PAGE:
4. Treatment challenges

The outcome of head and neck cutaneous carcinoma treatment strategies has improved over the past decade. Multidisciplinary teams frequently obtain better results by prioritizing toxicity reduction and the patients' quality of life (40). Early detection and surgical procedures have higher chances of cancer-free outcomes and the standard nonsurgical option in most cases is still chemoradiotherapy with epidermal growth factor receptor cetuximab treatment (41).

Skin toxicity and radiation dermatitis

Irradiation of the skin causes tissue damage and inflammatory cell recruitment by damaging epidermal basal cells, endothelial cells, vascular components and reducing the number of Langerhans cells (42). Radiation dermatitis is a particularly common side reaction to radiotherapy for head and neck carcinoma. Most patients experience mild to moderate degrees of skin lesions (such as grades I and II) but up to 25% develop severe reactions. In severe radiation dermatitis (grades III or IV), the epidermis is infiltrated with neutrophils and there are high rates of apoptosis in the deeper layers (43). The standard administration of radiation involves successive doses and it frequently prevents tissue healing due to cellular repopulation, even if the patient takes a few days to break during cures of daily fractionated therapy, thereby compromising the result (44). The general management of radiation dermatitis includes washing once or twice a day with pH-5 soap, moisturizing shaving to prevent folliculitis, debridement and checking for systemic inflammation (45). Is it highly recommended to use aloe vera and to avoid exposure to sunlight, scratching and local trauma. To prevent severe skin toxicities, patients and physicians must look for early signs of radiation dermatitis (46).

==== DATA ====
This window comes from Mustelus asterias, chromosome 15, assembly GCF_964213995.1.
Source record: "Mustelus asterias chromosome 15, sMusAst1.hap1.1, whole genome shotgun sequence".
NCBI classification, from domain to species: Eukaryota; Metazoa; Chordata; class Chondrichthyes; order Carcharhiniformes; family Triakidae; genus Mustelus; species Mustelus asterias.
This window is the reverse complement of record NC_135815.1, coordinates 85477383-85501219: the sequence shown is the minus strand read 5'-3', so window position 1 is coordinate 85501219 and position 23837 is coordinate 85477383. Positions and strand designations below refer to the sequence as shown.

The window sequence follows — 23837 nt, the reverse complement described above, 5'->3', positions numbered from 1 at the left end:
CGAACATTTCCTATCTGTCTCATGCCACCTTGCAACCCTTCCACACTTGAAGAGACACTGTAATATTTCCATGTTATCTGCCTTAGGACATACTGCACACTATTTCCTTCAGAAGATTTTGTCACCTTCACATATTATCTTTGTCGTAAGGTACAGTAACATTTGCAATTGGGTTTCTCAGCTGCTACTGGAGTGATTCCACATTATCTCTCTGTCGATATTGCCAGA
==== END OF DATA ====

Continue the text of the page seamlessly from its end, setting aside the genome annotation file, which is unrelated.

Vaccination options